The Patriots released Stephen Gostkowski in the offseason, but he’s not done. He’ll likely be an opening-day kicker for some team. It shouldn’t be long before he signs somewhere.

Gostkowski is coming off hip surgery. That’s played a role in teams taking a wait-and-see attitude. They want to make sure he’s healthy before committing to him. That process got harder when the offseason was derailed by the coronavirus pandemic – limiting his ability to visit with teams.

Gostkowski says his hip is now 100 percent, and with the season just around the corner, it shouldn’t be long before he signs somewhere.

General Manager Jon Robinson says the Titans are interested in bringing in Gostkowski to compete for their job. “We certainly have confidence in Greg Joseph,” Robinson said on a local radio station yesterday.“Greg did a great job for us, came in there at the end of last year and did a great job. It’d be his job to lose but we want as competitive a position there as possible.”

The Jets, Colts, Bears, Giants and Rams also come to mind as teams that might have some interest. That’s just off the top of my head. The Bucs have already obtained a couple of other notable ex-Patriots (Tom Brady, Rob Gronkowski) but I think they’re comfortable with Matt Gay.

Whoever signs Gostkowski is getting a player who’s made plenty of kicks. He’s gone over 150 kicking points five times. Only 10 other kickers in league have gone for 150-plus points, and nobody else has done it more than once.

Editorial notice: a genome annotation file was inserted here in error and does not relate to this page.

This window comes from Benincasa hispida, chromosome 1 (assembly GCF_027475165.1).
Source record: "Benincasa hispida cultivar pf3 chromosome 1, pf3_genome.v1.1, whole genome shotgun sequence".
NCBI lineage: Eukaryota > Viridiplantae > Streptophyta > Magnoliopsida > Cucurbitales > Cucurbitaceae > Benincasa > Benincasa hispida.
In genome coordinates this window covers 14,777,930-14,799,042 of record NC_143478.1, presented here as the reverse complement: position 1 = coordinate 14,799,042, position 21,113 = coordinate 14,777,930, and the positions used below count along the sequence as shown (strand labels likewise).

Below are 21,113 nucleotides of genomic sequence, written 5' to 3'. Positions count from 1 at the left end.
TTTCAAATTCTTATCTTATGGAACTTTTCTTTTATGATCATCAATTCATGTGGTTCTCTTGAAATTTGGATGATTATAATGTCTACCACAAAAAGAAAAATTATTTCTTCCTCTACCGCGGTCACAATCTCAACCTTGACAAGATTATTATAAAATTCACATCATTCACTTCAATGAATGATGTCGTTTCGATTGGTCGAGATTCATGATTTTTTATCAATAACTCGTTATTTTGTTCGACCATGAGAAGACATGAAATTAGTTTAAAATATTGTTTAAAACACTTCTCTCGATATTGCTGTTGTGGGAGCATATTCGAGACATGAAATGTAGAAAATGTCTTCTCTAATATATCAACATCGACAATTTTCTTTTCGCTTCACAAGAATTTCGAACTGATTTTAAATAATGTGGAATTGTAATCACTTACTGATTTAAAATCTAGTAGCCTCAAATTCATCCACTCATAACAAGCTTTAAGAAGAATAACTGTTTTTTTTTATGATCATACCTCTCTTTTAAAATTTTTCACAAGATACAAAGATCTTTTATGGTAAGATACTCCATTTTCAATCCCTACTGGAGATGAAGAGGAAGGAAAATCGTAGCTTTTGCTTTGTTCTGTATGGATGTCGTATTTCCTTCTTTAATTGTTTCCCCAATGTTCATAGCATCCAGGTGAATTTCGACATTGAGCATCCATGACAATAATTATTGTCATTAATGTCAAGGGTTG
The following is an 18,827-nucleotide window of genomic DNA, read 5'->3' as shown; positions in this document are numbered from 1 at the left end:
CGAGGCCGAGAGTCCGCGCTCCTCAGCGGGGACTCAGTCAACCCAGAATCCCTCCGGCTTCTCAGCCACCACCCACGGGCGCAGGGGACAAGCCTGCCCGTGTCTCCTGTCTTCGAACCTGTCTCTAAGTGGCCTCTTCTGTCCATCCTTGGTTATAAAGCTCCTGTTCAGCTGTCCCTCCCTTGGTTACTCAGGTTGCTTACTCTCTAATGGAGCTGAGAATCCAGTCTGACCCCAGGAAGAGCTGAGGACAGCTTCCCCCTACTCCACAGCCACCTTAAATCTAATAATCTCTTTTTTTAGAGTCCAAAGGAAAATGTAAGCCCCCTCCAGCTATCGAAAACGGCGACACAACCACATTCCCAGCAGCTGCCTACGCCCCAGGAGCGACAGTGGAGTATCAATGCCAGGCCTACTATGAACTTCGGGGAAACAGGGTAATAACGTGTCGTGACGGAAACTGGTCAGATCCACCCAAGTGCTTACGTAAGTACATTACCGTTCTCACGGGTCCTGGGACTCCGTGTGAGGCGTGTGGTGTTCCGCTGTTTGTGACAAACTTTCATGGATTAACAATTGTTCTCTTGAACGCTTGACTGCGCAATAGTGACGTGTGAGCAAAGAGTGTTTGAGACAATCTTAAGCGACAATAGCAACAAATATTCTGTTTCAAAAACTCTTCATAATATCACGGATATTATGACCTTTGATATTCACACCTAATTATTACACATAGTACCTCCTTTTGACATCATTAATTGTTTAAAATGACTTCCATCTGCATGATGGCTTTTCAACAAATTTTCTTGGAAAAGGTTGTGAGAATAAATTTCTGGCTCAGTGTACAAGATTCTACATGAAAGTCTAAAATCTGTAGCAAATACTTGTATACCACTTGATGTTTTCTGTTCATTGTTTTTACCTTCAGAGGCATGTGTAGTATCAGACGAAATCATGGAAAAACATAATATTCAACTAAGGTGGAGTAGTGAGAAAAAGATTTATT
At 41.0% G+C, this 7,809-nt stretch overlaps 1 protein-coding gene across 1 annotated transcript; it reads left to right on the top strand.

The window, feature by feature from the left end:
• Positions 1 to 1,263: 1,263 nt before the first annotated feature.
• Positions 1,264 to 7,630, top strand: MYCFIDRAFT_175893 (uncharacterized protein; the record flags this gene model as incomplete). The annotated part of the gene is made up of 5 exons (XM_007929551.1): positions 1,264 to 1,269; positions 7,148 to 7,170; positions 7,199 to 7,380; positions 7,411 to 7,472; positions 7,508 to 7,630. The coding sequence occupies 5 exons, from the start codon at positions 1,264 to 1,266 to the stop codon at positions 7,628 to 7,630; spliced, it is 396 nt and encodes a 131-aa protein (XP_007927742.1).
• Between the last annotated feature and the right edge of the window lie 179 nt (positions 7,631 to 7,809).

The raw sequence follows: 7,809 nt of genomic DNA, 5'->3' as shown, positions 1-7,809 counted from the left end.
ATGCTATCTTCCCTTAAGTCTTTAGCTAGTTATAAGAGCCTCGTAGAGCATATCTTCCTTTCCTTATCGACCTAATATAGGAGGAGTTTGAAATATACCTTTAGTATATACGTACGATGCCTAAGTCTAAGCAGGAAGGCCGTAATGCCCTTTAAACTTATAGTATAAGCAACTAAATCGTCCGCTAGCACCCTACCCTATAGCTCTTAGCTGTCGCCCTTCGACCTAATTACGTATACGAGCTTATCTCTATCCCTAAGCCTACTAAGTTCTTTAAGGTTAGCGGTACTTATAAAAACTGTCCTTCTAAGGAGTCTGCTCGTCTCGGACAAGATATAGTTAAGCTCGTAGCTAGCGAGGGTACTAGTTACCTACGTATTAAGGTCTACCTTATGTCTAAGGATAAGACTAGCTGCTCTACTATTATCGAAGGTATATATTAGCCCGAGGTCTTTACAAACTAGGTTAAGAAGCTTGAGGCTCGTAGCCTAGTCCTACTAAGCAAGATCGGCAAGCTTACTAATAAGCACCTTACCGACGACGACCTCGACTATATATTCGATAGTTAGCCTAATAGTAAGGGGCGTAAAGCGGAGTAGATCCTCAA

2011David Akers, S.F.166
1998Gary Anderson, Minn.164
2003Jeff Wilkins, St.L.163
1983Mark Moseley, Wash.161
2017Greg Zuerlein, LAR158
2016Matt Bryant, Atl.158
2013Stephen Gostkowski, N.E.158
2003Mike Vanderjagt, Ind.157
2014Stephen Gostkowski, N.E.156
2017Stephen Gostkowski, N.E.156
2012Stephen Gostkowski, N.E.153
2015Stephen Gostkowski, N.E.151
2014Cody Parkey, Phil.150
2018Ka'imi Fairbairn, Hou.150
2013Matt Prater, Den.150

Those high-scoring seasons, of course, were fueled by high-powered offenses. He won’t get those kind of opportunities with his new team. And if we look at Gostkowski’s ability rather than his past production, he looks pretty ordinary.

Over the past five years, he’s converted under 80 percent of his field goals in the range of 40-49 yards. That’s below-average.

I like looking at the kicks in that range. Kicks inside the 40 are pretty easy – everybody tends to make them. And with the 50-plus attempts, you’re getting into difficult kicks that test a player’s range. At 40-49 yards, those aren't gimme kicks, and there are more attempts, allowing the best guys to bubble to the surface.

In the past five years, 23 kickers have attempted at least 30 field goals from 40-to-49 yards. All but nine of those guys have been more accurate than Gostkowski.

Justin Tucker5459.915
Harrison Butker2932.906
Matt Bryant3438.895
Wil Lutz4551.882
Robbie Gould4349.878
Graham Gano4147.872
Jason Myers3643.837
Dustin Hopkins3644.818
Randy Bullock3037.811
Adam Vinatieri3240.800
Chris Boswell4354.796
Mason Crosby3544.795
Stephen Hauschka3848.792
Stephen Gostkowski3443.791
Brandon McManus3342.786
Ryan Succop3646.783
Matt Prater3444.773
Josh Lambo3242.762
Phil Dawson2433.727
Cody Parkey2535.714
Greg Zuerlein2941.707
Dan Bailey2637.703
Chandler Catanzaro2435.686

If we’re drafting today, I don’t think Gostkowski should be selected. Maybe if you’re in a 12-team league where everyone’s selecting two kickers, he would be one of the last chosen.

Even after Gostkowski signs, I doubt that he’ll be one of the top dozen kickers on my board, but we’ll see.

—Ian Allan